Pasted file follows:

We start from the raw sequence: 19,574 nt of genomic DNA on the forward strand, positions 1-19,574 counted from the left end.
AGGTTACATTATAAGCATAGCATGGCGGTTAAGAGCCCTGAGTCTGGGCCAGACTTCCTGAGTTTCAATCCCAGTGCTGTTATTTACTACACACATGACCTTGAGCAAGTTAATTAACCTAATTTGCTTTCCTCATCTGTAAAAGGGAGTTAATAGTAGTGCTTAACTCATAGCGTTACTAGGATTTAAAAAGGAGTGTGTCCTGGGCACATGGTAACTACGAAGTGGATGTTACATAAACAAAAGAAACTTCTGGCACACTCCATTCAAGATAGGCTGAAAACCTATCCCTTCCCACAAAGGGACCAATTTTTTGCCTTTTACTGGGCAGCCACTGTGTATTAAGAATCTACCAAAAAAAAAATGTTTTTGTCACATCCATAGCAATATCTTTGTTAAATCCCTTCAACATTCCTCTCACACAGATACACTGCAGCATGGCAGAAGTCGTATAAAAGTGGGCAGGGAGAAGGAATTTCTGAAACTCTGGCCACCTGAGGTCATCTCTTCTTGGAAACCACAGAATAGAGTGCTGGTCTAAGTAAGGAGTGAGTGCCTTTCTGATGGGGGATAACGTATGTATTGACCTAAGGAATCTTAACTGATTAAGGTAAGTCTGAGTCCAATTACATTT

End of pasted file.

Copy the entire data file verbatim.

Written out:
We start from the raw sequence: 19,574 nt of genomic DNA on the forward strand, positions 1-19,574 counted from the left end.
AGGTTACATTATAAGCATAGCATGGCGGTTAAGAGCCCTGAGTCTGGGCCAGACTTCCTGAGTTTCAATCCCAGTGCTGTTATTTACTACACACATGACCTTGAGCAAGTTAATTAACCTAATTTGCTTTCCTCATCTGTAAAAGGGAGTTAATAGTAGTGCTTAACTCATAGCGTTACTAGGATTTAAAAAGGAGTGTGTCCTGGGCACATGGTAACTACGAAGTGGATGTTACATAAACAAAAGAAACTTCTGGCACACTCCATTCAAGATAGGCTGAAAACCTATCCCTTCCCACAAAGGGACCAATTTTTTGCCTTTTACTGGGCAGCCACTGTGTATTAAGAATCTACCAAAAAAAAAATGTTTTTGTCACATCCATAGCAATATCTTTGTTAAATCCCTTCAACATTCCTCTCACACAGATACACTGCAGCATGGCAGAAGTCGTATAAAAGTGGGCAGGGAGAAGGAATTTCTGAAACTCTGGCCACCTGAGGTCATCTCTTCTTGGAAACCACAGAATAGAGTGCTGGTCTAAGTAAGGAGTGAGTGCCTTTCTGATGGGGGATAACGTATGTATTGACCTAAGGAATCTTAACTGATTAAGGTAAGTCTGAGTCCAATTACATTT